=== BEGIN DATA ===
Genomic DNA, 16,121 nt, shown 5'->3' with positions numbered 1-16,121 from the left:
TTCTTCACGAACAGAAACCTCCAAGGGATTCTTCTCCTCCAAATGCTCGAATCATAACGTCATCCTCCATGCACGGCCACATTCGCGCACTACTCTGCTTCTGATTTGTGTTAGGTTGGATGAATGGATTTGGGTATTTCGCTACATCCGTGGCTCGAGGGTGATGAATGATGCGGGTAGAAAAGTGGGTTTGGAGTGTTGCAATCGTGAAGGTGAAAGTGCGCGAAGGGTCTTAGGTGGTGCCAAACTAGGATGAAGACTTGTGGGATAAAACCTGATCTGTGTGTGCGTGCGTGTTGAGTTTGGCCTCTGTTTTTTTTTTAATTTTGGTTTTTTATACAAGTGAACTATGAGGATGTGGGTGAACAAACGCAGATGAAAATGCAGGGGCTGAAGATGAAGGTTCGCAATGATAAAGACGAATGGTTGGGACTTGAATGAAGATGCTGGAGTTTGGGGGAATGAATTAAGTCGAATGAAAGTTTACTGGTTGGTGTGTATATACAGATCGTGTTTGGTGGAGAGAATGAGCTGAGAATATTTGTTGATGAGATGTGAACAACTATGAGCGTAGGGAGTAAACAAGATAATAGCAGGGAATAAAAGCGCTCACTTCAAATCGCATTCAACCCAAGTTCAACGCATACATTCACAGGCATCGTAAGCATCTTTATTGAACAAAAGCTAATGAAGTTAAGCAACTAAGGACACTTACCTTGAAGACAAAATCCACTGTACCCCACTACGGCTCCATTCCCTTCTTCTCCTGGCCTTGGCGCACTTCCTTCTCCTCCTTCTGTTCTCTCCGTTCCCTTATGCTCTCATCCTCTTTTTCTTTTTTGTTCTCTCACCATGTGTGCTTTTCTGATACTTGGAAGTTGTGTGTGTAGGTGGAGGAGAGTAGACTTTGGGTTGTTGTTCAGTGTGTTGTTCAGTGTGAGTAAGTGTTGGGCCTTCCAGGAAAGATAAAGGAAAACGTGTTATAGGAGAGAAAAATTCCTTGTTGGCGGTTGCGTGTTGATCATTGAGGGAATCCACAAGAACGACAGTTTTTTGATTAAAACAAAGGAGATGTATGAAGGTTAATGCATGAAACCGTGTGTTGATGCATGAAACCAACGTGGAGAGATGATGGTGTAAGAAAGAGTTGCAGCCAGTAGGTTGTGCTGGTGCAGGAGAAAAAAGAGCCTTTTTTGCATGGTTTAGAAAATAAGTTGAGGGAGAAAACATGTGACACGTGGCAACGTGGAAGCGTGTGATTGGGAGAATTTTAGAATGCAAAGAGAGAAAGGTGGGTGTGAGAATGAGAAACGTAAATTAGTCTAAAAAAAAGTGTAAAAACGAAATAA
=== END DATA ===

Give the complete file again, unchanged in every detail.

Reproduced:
Genomic DNA, 16,121 nt, shown 5'->3' with positions numbered 1-16,121 from the left:
TTCTTCACGAACAGAAACCTCCAAGGGATTCTTCTCCTCCAAATGCTCGAATCATAACGTCATCCTCCATGCACGGCCACATTCGCGCACTACTCTGCTTCTGATTTGTGTTAGGTTGGATGAATGGATTTGGGTATTTCGCTACATCCGTGGCTCGAGGGTGATGAATGATGCGGGTAGAAAAGTGGGTTTGGAGTGTTGCAATCGTGAAGGTGAAAGTGCGCGAAGGGTCTTAGGTGGTGCCAAACTAGGATGAAGACTTGTGGGATAAAACCTGATCTGTGTGTGCGTGCGTGTTGAGTTTGGCCTCTGTTTTTTTTTTAATTTTGGTTTTTTATACAAGTGAACTATGAGGATGTGGGTGAACAAACGCAGATGAAAATGCAGGGGCTGAAGATGAAGGTTCGCAATGATAAAGACGAATGGTTGGGACTTGAATGAAGATGCTGGAGTTTGGGGGAATGAATTAAGTCGAATGAAAGTTTACTGGTTGGTGTGTATATACAGATCGTGTTTGGTGGAGAGAATGAGCTGAGAATATTTGTTGATGAGATGTGAACAACTATGAGCGTAGGGAGTAAACAAGATAATAGCAGGGAATAAAAGCGCTCACTTCAAATCGCATTCAACCCAAGTTCAACGCATACATTCACAGGCATCGTAAGCATCTTTATTGAACAAAAGCTAATGAAGTTAAGCAACTAAGGACACTTACCTTGAAGACAAAATCCACTGTACCCCACTACGGCTCCATTCCCTTCTTCTCCTGGCCTTGGCGCACTTCCTTCTCCTCCTTCTGTTCTCTCCGTTCCCTTATGCTCTCATCCTCTTTTTCTTTTTTGTTCTCTCACCATGTGTGCTTTTCTGATACTTGGAAGTTGTGTGTGTAGGTGGAGGAGAGTAGACTTTGGGTTGTTGTTCAGTGTGTTGTTCAGTGTGAGTAAGTGTTGGGCCTTCCAGGAAAGATAAAGGAAAACGTGTTATAGGAGAGAAAAATTCCTTGTTGGCGGTTGCGTGTTGATCATTGAGGGAATCCACAAGAACGACAGTTTTTTGATTAAAACAAAGGAGATGTATGAAGGTTAATGCATGAAACCGTGTGTTGATGCATGAAACCAACGTGGAGAGATGATGGTGTAAGAAAGAGTTGCAGCCAGTAGGTTGTGCTGGTGCAGGAGAAAAAAGAGCCTTTTTTGCATGGTTTAGAAAATAAGTTGAGGGAGAAAACATGTGACACGTGGCAACGTGGAAGCGTGTGATTGGGAGAATTTTAGAATGCAAAGAGAGAAAGGTGGGTGTGAGAATGAGAAACGTAAATTAGTCTAAAAAAAAGTGTAAAAACGAAATAA